Short hull trimaran

Discussion in 'Multihulls' started by midlifecrisis, May 12, 2019.

  1. midlifecrisis
    Joined: Feb 2019
    Posts: 12
    Likes: 1, Points: 3
    Location: US

    midlifecrisis Junior Member

    Pittsburg or Italy, gee how could one choose which one to go to? :)

    In terms of batteries, indeed it is wonderful that they are getting cheaper, it enables so much possibilities and I am not against electric, it just has a limited use compared to what might be desired. However an outboard motor seem like an easy way get some higher speed capability for occasion use.
     
  2. BlueBell
    Joined: May 2017
    Posts: 642
    Likes: 61, Points: 28
    Location: Victoria BC Canada

    BlueBell Ahhhhh...

    MLC,

    It's been fun watching this evolve.

    IMO, a long, skinny, stabilized monohull with low-volume, skinny pontoons,
    lots of flexible, low weight EV panels,
    and a very small, modern battery might work.
    Single prop, weight down low.

    But the things got to be light and it's a day sailor because the battery has to be so small.

    You know, the efficiency you could get out of a tiny internal combustion engine on a boat like that?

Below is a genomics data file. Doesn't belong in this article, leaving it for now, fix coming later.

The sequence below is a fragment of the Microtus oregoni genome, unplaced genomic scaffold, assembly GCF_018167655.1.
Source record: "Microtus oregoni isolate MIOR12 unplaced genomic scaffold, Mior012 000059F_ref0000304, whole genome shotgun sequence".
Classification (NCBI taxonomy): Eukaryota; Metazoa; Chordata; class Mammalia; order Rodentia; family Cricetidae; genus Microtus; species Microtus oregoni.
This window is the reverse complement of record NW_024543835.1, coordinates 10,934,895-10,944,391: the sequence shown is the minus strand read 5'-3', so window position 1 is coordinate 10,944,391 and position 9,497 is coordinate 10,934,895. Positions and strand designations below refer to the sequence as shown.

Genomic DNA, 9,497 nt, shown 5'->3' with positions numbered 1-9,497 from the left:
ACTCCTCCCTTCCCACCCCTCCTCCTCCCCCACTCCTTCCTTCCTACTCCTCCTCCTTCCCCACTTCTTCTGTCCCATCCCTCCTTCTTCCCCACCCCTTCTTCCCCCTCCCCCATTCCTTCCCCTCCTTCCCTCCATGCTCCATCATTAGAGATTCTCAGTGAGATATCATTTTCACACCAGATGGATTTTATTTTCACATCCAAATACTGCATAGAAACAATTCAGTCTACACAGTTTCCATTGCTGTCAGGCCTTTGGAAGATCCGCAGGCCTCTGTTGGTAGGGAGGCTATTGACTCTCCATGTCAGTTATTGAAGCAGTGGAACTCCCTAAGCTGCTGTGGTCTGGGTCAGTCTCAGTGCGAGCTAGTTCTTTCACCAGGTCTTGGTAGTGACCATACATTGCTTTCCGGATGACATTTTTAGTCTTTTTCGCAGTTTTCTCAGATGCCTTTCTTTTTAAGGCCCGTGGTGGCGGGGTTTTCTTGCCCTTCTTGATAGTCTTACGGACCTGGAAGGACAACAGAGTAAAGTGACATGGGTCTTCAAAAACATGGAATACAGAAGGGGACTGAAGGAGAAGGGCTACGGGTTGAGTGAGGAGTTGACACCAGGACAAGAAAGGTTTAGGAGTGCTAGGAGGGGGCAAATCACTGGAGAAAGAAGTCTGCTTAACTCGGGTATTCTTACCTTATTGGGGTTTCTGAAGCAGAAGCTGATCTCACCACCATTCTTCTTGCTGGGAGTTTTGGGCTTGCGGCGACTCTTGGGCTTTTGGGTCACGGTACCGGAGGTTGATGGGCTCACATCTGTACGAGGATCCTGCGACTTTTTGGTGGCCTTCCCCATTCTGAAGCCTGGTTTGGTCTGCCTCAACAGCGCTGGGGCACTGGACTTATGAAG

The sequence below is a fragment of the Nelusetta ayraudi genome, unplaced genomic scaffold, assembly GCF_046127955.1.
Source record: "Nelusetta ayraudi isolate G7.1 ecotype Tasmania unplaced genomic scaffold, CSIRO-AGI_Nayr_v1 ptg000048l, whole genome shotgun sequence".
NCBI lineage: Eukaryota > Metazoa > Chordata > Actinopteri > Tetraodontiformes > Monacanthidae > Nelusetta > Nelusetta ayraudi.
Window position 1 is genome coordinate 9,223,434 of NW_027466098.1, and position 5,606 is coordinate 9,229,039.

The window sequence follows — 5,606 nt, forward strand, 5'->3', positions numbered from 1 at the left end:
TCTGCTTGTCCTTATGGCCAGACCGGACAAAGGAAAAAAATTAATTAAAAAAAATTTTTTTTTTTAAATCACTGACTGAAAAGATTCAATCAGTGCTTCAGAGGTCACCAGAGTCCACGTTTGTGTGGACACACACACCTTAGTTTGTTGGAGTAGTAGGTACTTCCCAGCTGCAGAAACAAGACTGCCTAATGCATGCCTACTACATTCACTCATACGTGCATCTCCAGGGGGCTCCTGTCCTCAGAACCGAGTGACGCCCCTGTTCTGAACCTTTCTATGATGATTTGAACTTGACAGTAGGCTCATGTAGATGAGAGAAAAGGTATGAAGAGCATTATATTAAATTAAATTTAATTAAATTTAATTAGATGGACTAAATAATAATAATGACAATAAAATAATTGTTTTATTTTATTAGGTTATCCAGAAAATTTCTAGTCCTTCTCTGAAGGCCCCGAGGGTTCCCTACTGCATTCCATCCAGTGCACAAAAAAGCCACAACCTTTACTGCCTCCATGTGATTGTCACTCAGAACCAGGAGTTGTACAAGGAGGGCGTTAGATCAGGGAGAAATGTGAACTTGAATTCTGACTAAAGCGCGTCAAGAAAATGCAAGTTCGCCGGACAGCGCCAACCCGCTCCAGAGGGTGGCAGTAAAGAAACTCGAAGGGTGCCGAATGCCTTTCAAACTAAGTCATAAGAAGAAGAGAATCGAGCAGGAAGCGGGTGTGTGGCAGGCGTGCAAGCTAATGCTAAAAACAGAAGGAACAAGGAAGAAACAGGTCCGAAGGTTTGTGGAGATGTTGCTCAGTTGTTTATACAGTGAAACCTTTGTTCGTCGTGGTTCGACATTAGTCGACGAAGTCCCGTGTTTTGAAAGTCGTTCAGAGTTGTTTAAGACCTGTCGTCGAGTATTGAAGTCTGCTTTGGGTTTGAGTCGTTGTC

3. BlueBell
    Joined: May 2017
    Posts: 642
    Likes: 61, Points: 28
    Location: Victoria BC Canada

    BlueBell Ahhhhh...

    Corley,

    I'd forgotten about this video, thanks.

    Look at the size of that wake!

    A longer, skinnier centre hull with two little outriggers would move faster with a single, centre prop.
     
  4. midlifecrisis
    Joined: Feb 2019
    Posts: 12
    Likes: 1, Points: 3
    Location: US

    midlifecrisis Junior Member

    I don't have much feel for the efficiencies of small motors, mostly I worry about their reliability.

    I debated if multihulls were efficient because they allowed long hulls, or because they allowed light weight vessels.
    The benefit of a catamaran is also it down side all that lovely area, that you might wind up placing mass on top of.
     

  5. SolGato
    Joined: May 2019
    Posts: 32
    Likes: 13, Points: 8
    Location: Kauai

    SolGato Junior Member

    The size of that wake is pretty crazy!

    Also notice how much water disturbance there is due to the leg of the motors.

    I wonder if using the airfoil shape of the motor legs as an extension of the rear hull ends would have avoided this turbulence. It almost looks like the water is coming back together behind the knife edge of the hull, then being split apart and displaced again by the Torqeedo leg.

    Cool looking concept tho, and quite tall.
     
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